Figure 2(c) shows the measured hemispherical reflectance spectra of the corresponding GaAs d-SWSs in the wavelength range of 300-870 nm. The reflectance of the bulk GaAs is also shown as a reference. The hemispherical reflectance spectra were measured using a UV-VIR-NIR spectrophotometer (Cary 500, Varian, USA) equipped with an integrating sphere at near-normal incident angle of 8°. As can be seen in Fig. 2(c), the GaAs d-SWSs drastically reduced the reflection loss compared to that of the bulk GaAs (>30%) over the entire wavelength range due to the graded index profile of the d-SWSs. It was also found that the reflection minima of the GaAs d-SWSs moved to the longer wavelength region as the Ag ink ratio increased from 25% to 50% due to the increased interspacing between individual SWSs, as can be observed in Fig. 2(b). Meanwhile, the GaAs d-SWSs fabricated with an Ag ink ratio of 35% exhibited the best antireflection capability over the entire wavelength range, with an average hemispherical reflectance of 2.13% due to the small period and the mixed interspacing of the adjacent d-SWSs changing the Ag ink ratio from 50% (large period) to25% (small period). Therefore, the Ag ink ratio of 35% was chosen to form Ag etch masks for the remainder of experiments.

Figure 3
Fig. 3 Measured hemispherical reflectance spectra of the GaAs d-SWSs fabricated using differently sintered Ag masks at various sintering temperatures of 150 °C, 200 °C, 250 °C, and 300 °C for 5 min. The insets show corresponding 45° tilted view SEM images.
shows the measured hemispherical reflectance spectra of the GaAs d-SWSs as a function of sintering temperature. Corresponding 45° tilted view SEM images are displayed in the insets. The RF power and etching time were 75 W and 210 s, respectively, for the fabrication of the d-SWSs. It is observed that the distribution of the fabricated GaAs d-SWSs is slightly changed according to the distribution of the Ag etch masks, as can be seen in Figs. 1(a) and 3. This can be attributed to the different degree of agglomeration, corresponding to the sintering temperature, of the as-coated Ag ink. Although the change in distribution of GaAs d-SWSs due to the change in sintering temperature was not significant, the average hemispherical reflectance changed from 3.80% to 2.13%. The GaAs d-SWSs formed using the sintering temperature of 250 °C exhibited the lowest average hemispherical reflection (2.13%) among the fabricated GaAs d-SWSs at different sintering temperatures. Therefore, the sintering temperature of 250 °C was chosen to form Ag etch masks for the remainder of experiments.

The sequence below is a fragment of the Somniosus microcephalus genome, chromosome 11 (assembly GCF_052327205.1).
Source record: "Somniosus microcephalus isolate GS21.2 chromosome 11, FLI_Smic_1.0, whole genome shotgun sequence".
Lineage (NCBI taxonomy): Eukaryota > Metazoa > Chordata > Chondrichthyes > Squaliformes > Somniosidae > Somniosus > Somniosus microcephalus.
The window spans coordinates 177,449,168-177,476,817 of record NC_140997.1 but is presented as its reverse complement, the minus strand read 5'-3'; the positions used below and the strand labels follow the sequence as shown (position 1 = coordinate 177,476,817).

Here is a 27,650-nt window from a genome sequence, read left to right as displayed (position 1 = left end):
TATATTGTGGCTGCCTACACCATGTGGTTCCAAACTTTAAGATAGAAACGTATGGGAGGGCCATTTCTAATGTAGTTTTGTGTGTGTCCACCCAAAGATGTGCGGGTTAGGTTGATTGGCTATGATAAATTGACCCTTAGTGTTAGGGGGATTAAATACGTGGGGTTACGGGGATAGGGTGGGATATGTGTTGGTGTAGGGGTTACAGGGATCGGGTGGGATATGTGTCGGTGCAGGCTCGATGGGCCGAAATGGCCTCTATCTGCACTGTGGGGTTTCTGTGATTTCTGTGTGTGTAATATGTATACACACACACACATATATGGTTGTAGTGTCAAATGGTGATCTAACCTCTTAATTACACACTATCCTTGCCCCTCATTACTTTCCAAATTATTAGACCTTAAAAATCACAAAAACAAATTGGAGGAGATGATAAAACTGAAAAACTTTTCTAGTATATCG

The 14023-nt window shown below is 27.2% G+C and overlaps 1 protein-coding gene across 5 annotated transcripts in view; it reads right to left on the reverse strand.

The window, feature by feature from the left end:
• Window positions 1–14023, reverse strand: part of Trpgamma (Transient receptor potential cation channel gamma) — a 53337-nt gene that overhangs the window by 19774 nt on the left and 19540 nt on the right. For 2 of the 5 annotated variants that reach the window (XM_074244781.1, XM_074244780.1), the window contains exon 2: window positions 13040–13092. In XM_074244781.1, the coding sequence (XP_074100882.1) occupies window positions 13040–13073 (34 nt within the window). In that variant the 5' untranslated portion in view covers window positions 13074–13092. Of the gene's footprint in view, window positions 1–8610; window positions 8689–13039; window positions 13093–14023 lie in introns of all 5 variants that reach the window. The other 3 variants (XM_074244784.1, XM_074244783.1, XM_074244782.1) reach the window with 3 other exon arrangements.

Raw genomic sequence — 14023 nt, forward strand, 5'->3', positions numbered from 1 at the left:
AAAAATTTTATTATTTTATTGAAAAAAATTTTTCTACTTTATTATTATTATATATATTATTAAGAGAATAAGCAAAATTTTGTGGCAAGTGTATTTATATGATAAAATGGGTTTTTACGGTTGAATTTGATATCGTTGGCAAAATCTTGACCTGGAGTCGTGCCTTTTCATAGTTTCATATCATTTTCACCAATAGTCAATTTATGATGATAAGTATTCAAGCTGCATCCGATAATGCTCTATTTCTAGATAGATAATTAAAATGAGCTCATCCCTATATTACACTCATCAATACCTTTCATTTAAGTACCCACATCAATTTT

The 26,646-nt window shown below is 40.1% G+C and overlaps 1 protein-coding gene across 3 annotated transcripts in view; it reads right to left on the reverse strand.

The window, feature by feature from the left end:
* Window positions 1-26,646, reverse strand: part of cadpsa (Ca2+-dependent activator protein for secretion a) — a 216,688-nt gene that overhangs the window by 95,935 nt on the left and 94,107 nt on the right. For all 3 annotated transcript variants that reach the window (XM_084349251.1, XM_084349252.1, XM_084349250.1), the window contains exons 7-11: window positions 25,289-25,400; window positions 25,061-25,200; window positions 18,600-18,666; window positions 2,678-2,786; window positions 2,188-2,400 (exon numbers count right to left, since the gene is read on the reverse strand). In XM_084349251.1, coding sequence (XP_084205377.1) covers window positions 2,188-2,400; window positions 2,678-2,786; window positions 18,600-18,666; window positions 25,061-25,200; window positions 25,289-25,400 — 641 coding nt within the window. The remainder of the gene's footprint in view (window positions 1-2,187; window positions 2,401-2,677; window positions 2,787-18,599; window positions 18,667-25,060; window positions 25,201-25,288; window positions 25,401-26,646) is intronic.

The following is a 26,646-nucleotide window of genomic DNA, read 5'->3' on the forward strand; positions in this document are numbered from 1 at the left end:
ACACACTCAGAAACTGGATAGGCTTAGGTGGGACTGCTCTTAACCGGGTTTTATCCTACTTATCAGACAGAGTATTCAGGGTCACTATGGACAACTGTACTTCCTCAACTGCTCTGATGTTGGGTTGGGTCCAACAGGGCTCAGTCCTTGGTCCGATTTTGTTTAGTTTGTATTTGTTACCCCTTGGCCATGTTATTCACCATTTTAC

The effect of RF power on the reflectance spectrum of the GaAs d-SWSs is shown in Fig. 4
Fig. 4 Measured hemispherical reflectance spectra of the GaAs d-SWSs fabricated using Ag etch masks with different RF powers of 50, 75, and 100 W. The insets show corresponding cross-sectional view SEM images.
. The samples were etched for 210 s. Cross-sectional SEM images of the corresponding GaAs d-SWSs are also shown in the insets. As the RF power increased from 50 W to 100 W, the average height of the GaAs d-SWSs increased from 256 ± 29 nm to 363 ± 53 nm, and the etching rate of GaAs d-SWSs increased from 73.1 to 103.7 nm/min due to the increased ion energy. The RF power also has an effect on the shape of the etched GaAs d-SWSs. The etched profile of the GaAs d-SWSs was transformed from truncated cone profile to cone-like profile as the RF power increased because the Ag etch masks were quickly eroded at higher RF power. This means that the shape of the GaAs d-SWSs can be coarsely adjusted by controlling the RF power. It is observed that GaAs d-SWSs with lower height and truncated cone profile (50 W RF power) exhibited much higher reflectance in the short wavelength range compared to other samples with larger height and cone-like profile. Thus, the average hemispherical reflectance of the GaAs d-SWSs decreased from 2.74% to 1.79% with increase of the RF power from 50 W to 100 W in the wavelength range of 300-870 nm. Though the GaAs d-SWSs fabricated with RF power of 100 W showed the lowest average hemispherical reflectance, this condition is inadequate for the fabrication of GaAs SWSs due to rapid erosion of Ag etch masks because it can cause the collapse of the SWSs. Thus, the RF power of 75 W was chosen to fabricate the GaAs d-SWSs for the following experiments.

The effect of additional Ar flow rate on the fabricated GaAs d-SWSs is shown in Fig. 5
Fig. 5 Measured hemispherical reflectance spectra of the GaAs d-SWSs fabricated using Ag etch masks with different Ar flow rate of 0, 30, and 60 sccm. The insets show corresponding cross-sectional view SEM images.